After high school, Mook went off to Columbia University, where he studied the classics because he always wanted to read Greek. He didn’t take a single political science course in college, but he continued learning politics during the summers.
As Dunne climbed the political ladder, he hired Mook as the first paid staffer for Vermont House Democrats before Mook had even finished his undergraduate degree. But it wasn’t an easy time as Democrats lost their majority.
After college, Mook worked as field director for Vermont Democrats’ coordinated campaign in 2002, another tough year in which Republicans took over the governorship after five terms of Howard Dean (D). But Mook followed the former governor onto the national political scene when Dean launched his presidential bid.
Mook started as Dean’s deputy field director in New Hampshire, where he finished second to Sen. John Kerry (D-Mass.), and then shifted to Wisconsin, where the former governor finished third.
After staying with the Dean campaign “until the bitter end,” as Mook put it, he signed on with the Democratic National Committee and was get-out-the-vote director for the Wisconsin coordinated campaign. Kerry narrowly won the state but lost the election.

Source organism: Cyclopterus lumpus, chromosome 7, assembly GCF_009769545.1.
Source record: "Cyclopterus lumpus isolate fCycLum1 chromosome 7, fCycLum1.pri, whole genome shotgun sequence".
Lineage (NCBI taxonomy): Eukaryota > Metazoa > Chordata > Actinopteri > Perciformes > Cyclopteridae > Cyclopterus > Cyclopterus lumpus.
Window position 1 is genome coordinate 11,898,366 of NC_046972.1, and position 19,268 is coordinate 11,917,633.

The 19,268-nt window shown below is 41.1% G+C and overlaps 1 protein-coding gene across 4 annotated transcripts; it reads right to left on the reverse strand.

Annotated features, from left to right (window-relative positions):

Mook’s résumé is dotted with wins and losses, but he’s unfazed by it. “I think you learn more when you lose,” Mook said. “I’m glad I’ve had both.”
In 2005, Mook managed Democrat Dave Marsden’s win for state delegate in Virginia, taking over a Republican open seat, and in 2006 he ran the Democrats’ coordinated campaign in Maryland when Martin O’Malley (D) knocked off Gov. Bob Ehrlich (R) and Benjamin Cardin (D) defeated Michael Steele (R) for the open Senate seat.
In 2007, Mook returned to presidential politics, this time for Hillary Rodham Clinton.
He started as Clinton’s state director in Nevada, which rose in prominence after the Senator’s loss in Iowa and re-emergence in New Hampshire. Clinton won Nevada’s popular vote, though Barack Obama won more delegates.
Mook shifted to Ohio for Clinton, then to Indiana. After the pressure cooker of the Clinton campaign, Mook landed in New Hampshire, in the middle of one of the most competitive Senate races in the country.